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Overview

Brief Summary

Longnose Butterflyfish (Forcipiger longirostris) are bright yellow, with the upper half of the head and nape black and the lower half white. There is a black spot on the anal fin, just below the base of the caudal fin. They have a very long snout and a mouth with almost no gape. Length may reach 22 cm. The only other Forcipiger species, the generally more common Forcepsfish (Forcipiger flavissimus), is very similar in color to the Longnose Butterflyfish (with which it was long confused; see Randall and Caldwell 1970), but Forcepsfish have a distinctly shorter snout, have a mouth with a distinct gape (hence forceps-like), and lack the blackish dots that are present on the chest of Longnose Butterflyfish. Some Longnose individuals are entirely dark brown. Longnose Butterflyfish occur from East Africa to Polynesia; Forcepsfish occur from East Africa to Central America and Mexico. (Randall et al. 1997)

Several other species of butterflyfishes (family Chaetodontidae) have elongate jaws and feed on a wide range of predominantly attached, benthic invertebrate prey and some free-living, mobile prey. It is thought that the ‘‘manipulation’’ method is used by butterflyfishes to grip and remove pieces from polychaetes, nemerteans, corals, ascidians, echinoids, hydroids, and other attached prey. Suction feeding is thought to be used when preying upon mobile prey such as calanoid copepods, amphipods, and crab larvae, which are ingested intact. In contrast to other chaetodontids studied, detailed observations in Hawaii and Moorea suggest that the Longnose Butterflyfish, the longest-jawed of the butterflyfishes, is a specialized predator of mobile decapod shrimps, particularly the elusive caridians that live within coral reefs. All five butterfly species studied by Ferry-Graham et al. (2001a) utilized a combination of suction and ram when feeding on brine shrimp in the lab, but Longnose Butterflyfish exhibited a ram contribution to the strike that was more than twice that seen in any of the other species, permitting this species to initiate strikes from the greatest initial predator-prey distance. Longnose Buterflyfish are known to possess a major structural novelty in the feeding mechanism that permits anterior movement of the entire jaw apparatus. The ability to feed successfully on elusive prey appears to be related to exceptional jaw protrusion, resulting in greater use of ram during prey capture. This ability to protrude long, slender jaws toward the prey may allow a Longnose Butterflyfish to move its jaws without detection close enough to a potential prey item to permit the effective use of suction. Interestingly, of 18 butterflyfish species examined in Moorea (French Polynesia), the congeners F. flavissimus and F. longirostris exhibited the broadest and narrowest diets, respectively. (Ferry-Graham et al. 2001a,b and references therein)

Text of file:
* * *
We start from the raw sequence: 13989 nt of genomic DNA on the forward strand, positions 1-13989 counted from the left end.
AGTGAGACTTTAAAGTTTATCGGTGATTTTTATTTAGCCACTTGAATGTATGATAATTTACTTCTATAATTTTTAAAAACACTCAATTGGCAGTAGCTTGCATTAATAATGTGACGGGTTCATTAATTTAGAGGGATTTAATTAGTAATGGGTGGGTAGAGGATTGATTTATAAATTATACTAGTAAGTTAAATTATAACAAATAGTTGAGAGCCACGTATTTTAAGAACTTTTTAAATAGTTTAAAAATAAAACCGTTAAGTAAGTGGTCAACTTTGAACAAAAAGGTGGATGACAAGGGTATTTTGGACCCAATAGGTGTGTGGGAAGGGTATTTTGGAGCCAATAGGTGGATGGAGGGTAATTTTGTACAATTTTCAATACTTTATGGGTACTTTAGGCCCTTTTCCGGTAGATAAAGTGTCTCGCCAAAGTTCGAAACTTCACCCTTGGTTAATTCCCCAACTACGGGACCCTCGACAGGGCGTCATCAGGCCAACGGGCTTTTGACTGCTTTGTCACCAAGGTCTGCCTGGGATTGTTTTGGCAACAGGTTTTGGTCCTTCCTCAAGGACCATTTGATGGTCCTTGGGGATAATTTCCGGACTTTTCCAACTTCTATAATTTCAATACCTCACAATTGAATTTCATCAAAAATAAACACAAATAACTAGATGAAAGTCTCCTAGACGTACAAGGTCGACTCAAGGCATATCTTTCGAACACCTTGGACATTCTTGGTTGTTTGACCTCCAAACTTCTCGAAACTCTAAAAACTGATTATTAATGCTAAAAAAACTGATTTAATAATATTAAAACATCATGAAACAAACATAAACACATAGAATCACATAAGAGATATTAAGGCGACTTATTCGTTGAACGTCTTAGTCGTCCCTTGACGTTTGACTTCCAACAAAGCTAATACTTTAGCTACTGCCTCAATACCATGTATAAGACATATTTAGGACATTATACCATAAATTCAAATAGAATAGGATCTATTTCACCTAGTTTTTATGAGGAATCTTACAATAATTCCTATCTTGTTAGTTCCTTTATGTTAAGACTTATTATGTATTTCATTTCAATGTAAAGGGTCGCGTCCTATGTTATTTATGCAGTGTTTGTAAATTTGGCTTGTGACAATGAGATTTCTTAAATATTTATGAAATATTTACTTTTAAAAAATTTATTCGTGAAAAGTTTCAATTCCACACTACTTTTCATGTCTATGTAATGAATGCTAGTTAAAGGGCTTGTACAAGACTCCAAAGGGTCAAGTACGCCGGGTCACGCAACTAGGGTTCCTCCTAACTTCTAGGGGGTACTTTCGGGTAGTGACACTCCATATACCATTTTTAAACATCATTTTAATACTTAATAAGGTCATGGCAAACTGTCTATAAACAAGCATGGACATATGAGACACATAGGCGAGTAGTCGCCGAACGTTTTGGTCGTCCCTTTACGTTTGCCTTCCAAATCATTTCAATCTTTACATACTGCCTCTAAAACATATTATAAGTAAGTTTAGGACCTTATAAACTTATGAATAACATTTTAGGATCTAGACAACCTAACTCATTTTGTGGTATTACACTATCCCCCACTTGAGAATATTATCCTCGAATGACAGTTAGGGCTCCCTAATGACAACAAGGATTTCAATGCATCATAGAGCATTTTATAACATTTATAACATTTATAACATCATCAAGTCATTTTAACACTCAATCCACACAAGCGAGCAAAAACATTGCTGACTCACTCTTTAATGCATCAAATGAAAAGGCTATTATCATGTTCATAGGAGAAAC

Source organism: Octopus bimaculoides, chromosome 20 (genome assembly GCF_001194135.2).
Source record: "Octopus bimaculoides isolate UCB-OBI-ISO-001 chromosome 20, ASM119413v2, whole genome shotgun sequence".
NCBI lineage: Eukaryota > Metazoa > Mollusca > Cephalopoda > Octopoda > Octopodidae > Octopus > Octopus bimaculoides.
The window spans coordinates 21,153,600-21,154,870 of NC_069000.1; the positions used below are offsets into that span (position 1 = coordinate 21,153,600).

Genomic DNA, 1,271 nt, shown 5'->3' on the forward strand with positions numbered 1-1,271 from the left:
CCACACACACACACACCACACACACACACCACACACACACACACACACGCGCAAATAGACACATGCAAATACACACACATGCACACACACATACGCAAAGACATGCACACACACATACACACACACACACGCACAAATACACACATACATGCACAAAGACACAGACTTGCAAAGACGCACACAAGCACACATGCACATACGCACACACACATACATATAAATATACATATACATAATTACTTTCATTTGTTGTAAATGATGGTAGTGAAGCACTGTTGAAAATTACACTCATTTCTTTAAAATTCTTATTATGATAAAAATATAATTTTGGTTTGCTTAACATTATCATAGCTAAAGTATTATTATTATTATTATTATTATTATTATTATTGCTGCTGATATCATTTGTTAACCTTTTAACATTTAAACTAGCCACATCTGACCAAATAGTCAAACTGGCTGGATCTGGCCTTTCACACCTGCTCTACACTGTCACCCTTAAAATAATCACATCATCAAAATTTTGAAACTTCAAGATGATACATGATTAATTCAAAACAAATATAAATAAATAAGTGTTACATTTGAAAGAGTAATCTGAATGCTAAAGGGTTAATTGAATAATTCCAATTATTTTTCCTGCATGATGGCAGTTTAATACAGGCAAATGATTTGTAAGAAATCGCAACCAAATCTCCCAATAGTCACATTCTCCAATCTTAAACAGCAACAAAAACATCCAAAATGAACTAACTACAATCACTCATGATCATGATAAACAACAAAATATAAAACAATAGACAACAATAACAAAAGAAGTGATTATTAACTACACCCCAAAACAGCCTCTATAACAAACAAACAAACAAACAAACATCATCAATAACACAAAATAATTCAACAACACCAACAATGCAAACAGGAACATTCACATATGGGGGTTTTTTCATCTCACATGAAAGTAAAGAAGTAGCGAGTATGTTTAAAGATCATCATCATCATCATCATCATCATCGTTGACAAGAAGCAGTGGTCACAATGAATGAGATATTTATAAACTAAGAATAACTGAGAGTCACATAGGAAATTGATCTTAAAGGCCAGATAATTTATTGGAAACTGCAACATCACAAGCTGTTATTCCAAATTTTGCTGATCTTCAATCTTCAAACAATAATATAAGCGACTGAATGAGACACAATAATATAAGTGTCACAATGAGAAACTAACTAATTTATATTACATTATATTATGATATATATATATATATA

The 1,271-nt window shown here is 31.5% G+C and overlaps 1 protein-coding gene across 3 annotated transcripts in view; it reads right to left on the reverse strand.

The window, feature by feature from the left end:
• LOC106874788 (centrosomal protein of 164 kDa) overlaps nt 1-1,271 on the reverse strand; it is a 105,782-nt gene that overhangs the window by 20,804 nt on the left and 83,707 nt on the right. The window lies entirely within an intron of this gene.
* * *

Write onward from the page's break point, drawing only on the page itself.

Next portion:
Boyle and Tricas (2011) studied the kinematics of sound production in both Forcipiger species and suggested that correlations within both species between aspects of acoustic signals and size and condition variables that may be related to resource holding potential during social encounters could allow Forcipiger sounds to function as “honest” social signals.

  • Boyle, K.S. and T.C. Tricas. 2011. Sound production in the longnose butterflyfishes (genus Forcipiger): cranial kinematics, muscle activity and honest signals. J Exper Biol 214: 3829-3842.
  • Ferry-Graham, L.A., Wainwright, P.C., and D.R. Bellwood. 2001a. Prey capture in long-jawed butterflyfishes (Chaetodontidae): the functional basis of novel feeding habits. Journal of Experimental Marine Biology and Ecology 256: 167–184.
  • Ferry-Graham, L.A., Wainwright, P.C., Hulsey,C.D., and D.R. Bellwood. 2001b. Evolution and Mechanics of Long Jaws in Butterflyfishes (Family Chaetodontidae). Journal of Morphology 248:120–143.
  • Randall, J.E. and D.K. Caldwell. 1970. Clarification of the Species of the Butterflyfish Genus Forcipiger. Copeia (4): 727-731.